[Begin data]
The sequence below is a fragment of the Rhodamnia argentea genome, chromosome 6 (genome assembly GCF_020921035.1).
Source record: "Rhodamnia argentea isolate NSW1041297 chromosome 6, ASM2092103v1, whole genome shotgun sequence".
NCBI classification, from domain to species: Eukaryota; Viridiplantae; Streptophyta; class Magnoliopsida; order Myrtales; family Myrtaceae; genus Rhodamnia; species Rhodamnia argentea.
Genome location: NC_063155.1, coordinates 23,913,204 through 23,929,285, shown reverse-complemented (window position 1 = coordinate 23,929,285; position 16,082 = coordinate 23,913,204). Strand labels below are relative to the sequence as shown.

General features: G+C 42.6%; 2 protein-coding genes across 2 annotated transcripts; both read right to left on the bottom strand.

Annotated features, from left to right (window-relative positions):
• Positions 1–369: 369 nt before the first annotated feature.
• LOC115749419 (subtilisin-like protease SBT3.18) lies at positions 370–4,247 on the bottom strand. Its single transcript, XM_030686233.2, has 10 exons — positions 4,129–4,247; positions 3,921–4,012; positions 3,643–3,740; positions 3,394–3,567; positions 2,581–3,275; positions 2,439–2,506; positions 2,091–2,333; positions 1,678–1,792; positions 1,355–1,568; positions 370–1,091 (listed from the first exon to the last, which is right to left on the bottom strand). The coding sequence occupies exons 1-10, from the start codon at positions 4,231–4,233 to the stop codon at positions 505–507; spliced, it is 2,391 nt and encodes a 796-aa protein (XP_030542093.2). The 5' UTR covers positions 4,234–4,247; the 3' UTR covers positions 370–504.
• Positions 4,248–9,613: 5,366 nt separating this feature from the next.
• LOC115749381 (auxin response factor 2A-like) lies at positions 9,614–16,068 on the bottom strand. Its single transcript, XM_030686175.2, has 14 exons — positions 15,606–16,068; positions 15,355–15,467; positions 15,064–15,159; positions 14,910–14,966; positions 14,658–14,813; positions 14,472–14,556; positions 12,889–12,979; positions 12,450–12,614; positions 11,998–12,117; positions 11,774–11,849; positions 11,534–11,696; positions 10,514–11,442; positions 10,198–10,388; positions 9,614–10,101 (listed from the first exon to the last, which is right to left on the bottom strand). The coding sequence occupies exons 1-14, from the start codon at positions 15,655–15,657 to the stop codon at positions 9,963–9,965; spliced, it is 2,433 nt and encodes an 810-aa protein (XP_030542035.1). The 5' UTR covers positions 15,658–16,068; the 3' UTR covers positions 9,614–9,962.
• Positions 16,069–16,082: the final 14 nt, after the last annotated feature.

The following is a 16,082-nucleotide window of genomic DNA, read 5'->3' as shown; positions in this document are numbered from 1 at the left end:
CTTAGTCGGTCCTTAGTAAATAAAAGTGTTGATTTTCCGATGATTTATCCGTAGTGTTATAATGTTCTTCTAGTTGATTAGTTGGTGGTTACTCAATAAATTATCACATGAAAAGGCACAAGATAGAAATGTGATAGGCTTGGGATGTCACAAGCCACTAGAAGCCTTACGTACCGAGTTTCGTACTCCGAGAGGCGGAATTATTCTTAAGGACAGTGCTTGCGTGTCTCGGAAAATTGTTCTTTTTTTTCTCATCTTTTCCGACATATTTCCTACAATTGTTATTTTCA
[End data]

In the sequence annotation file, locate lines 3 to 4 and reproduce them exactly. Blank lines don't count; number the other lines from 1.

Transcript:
NCBI classification, from domain to species: Eukaryota; Viridiplantae; Streptophyta; class Magnoliopsida; order Myrtales; family Myrtaceae; genus Rhodamnia; species Rhodamnia argentea.
Genome location: NC_063155.1, coordinates 23,913,204 through 23,929,285, shown reverse-complemented (window position 1 = coordinate 23,929,285; position 16,082 = coordinate 23,913,204). Strand labels below are relative to the sequence as shown.